In the immediate aftermath of a loss, pictures can serve as a wonderful comfort, they are a part of the grieving process as we sit looking at photographs of ourselves with our loved ones.
Tears are shed over the fact that they are gone, but we find solace in the images and their importance looms even larger. To be able to see a person again is a way of remembering them.
When a loved one dies, many of us collect, print, organise and share photographs – it can be a cathartic activity. Looking through the photos, especially as a family, sparks memories of the deceased, reignites old stories and connects you with the person you are missing.
Photographs make us stop and reflect upon those moments that we have already lived. Each time we look at the photographs, our memories grow larger, they also give us an opportunity to analyse how our lives have changed.
Some people fear that being reminded of the past prevents a person from living in the present.
Try to focus on the love that existed between you and your loved one, remember the love that was there – this can provide you with more comfort than a photograph ever can.
Pictures are more than just snapshots of the past – they can be a powerful tool for helping us grieve and reconnecting us with meaningful moments.
Senator Mutsvangwa chose to remember her loved one in the prime of his life, and the photo provided links to a loved past, it revealed a lifetime of shared memories and a treasured record.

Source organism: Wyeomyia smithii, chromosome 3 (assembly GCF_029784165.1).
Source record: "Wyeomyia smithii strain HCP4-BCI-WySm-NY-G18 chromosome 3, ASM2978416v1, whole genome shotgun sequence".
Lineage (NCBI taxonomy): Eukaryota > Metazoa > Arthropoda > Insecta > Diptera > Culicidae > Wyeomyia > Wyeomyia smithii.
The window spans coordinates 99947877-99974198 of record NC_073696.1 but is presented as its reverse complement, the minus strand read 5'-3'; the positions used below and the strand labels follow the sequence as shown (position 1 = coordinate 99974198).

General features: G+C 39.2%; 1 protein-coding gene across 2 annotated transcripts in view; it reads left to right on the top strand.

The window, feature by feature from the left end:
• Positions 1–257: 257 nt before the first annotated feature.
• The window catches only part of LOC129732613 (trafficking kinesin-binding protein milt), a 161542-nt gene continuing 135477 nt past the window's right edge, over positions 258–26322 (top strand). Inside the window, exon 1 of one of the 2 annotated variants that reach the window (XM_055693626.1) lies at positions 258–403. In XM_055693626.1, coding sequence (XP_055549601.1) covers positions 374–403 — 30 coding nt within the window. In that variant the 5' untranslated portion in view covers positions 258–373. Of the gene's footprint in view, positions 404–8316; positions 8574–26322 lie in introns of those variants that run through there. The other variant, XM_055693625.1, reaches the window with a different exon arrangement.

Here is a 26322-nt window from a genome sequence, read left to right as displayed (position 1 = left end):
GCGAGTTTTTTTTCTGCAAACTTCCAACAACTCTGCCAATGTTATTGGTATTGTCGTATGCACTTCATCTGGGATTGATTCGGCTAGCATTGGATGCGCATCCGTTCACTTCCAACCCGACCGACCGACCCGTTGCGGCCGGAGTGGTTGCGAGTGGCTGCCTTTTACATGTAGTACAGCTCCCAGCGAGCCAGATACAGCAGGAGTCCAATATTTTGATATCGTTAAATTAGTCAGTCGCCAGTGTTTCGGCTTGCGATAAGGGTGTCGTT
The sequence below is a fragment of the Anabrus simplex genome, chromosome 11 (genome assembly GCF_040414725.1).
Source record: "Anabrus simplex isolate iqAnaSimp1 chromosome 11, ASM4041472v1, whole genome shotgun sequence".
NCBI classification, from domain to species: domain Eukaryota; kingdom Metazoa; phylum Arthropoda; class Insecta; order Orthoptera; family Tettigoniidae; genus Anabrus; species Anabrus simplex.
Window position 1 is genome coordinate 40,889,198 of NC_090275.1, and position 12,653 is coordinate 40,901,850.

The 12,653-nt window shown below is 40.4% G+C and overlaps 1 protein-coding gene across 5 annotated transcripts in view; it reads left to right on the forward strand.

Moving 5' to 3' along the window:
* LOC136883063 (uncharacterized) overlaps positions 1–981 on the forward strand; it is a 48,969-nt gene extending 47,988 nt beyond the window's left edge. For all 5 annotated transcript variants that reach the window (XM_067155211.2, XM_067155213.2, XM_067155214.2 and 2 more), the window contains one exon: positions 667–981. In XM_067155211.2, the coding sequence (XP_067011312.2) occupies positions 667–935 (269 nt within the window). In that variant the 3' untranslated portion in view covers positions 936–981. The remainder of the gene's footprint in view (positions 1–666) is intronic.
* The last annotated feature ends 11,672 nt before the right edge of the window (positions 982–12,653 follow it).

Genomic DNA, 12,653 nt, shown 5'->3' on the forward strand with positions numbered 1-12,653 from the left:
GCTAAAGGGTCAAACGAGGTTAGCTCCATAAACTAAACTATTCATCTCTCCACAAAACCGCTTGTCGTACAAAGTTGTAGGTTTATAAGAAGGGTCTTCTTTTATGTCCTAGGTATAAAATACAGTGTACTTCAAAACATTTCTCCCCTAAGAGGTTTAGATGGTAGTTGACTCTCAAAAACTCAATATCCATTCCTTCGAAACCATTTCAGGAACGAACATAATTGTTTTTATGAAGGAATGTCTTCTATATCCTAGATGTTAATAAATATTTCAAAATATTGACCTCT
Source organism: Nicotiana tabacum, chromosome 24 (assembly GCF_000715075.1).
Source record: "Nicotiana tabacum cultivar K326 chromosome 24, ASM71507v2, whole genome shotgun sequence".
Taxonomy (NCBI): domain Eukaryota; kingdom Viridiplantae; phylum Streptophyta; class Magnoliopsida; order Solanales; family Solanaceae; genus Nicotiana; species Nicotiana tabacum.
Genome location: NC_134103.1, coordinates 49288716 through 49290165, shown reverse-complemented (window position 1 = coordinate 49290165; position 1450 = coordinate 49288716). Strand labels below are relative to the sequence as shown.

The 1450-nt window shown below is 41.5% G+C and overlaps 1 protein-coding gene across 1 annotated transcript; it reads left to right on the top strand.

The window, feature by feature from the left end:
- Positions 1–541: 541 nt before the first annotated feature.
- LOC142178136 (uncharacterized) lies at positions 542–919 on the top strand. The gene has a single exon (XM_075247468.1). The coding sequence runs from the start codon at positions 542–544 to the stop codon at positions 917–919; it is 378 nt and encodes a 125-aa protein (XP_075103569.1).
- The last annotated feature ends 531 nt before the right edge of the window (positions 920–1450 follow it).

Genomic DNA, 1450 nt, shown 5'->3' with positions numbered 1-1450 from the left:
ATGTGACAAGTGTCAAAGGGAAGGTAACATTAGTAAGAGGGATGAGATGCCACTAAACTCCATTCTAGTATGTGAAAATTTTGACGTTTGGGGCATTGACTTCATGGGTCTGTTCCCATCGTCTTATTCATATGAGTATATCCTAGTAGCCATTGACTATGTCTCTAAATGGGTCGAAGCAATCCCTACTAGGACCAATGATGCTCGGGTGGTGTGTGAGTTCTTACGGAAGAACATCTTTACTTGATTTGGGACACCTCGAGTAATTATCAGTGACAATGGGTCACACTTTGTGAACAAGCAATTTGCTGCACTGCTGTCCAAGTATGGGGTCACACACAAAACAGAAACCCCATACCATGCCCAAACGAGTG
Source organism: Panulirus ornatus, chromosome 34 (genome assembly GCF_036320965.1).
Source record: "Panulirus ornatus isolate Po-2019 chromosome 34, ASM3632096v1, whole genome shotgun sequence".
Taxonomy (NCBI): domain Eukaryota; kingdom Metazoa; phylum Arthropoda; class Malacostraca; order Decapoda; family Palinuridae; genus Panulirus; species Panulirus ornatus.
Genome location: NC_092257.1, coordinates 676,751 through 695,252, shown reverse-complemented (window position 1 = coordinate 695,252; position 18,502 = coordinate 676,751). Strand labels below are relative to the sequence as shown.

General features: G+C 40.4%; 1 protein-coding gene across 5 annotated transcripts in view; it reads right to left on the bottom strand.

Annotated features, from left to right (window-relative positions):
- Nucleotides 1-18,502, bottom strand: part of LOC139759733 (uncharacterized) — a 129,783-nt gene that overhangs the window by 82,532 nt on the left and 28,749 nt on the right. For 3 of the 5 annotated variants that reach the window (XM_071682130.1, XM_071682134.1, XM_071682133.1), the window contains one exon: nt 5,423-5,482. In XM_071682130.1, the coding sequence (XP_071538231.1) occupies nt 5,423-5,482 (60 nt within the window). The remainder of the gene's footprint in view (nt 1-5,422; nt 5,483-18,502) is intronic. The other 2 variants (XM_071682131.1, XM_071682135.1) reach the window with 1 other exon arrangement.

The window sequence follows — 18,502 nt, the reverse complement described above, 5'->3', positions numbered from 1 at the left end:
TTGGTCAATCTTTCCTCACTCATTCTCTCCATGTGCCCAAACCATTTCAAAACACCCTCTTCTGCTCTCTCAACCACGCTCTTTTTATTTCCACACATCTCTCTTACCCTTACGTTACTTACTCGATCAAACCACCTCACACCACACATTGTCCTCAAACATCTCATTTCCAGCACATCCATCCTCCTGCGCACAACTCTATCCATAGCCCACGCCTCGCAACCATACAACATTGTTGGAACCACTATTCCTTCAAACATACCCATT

It is inhuman to intrude in the moment of grief and scandalise Senator Mutsvangwa. Behind the Minister Mutsvangwa we all know, there is a loving sister who lost a brother, who chose to moan her in a way she prefers.
The publishing of the photo was malicious and meant to injure the dignity of the Senator Mutsvangwa. Grief manifests itself in many ways, not only through sadness. Depending on the circumstances, even anger and rage may overcome us.
For children and/or other family members like brothers, sisters, sons, daughters, grandsons, and granddaughters, when someone dies, his or her branch on the family tree doesn't just fall off.
That person is still a part of the family and hiding reminders of them, even if you would prefer to do so, can make other family members feel like their loved one's memory is being erased.
Photos also give future generations a chance to connect with their deceased ancestors and family history. How else would you know you a nose similar to that of your grandmother?
Anyway, what was the point of taking photographs of these people if you didn't plan on looking at them later on down the road?
It was evil to attach lies to Senator Mutsvangwa's photo taken when she was with her brother. We must realise that a photo of your dearly departed can be part of healing, and it is helpful to look at pictures of the loved one you've lost – whether it's one day, one month, or one year after he or she has died.
It's healthy to hold on to old memories – you don't need to cast them off in an forced effort to "move on."
Spend time going through old photo albums or image files, and reflect on the happy and memorable times you had with your loved one.
Shame on those people who peddle such lies about Senator Mutsvangwa.
For all we want to know, Senator Mutsvangwa is a family woman, who is responsible both as a Government Minister and as a mother.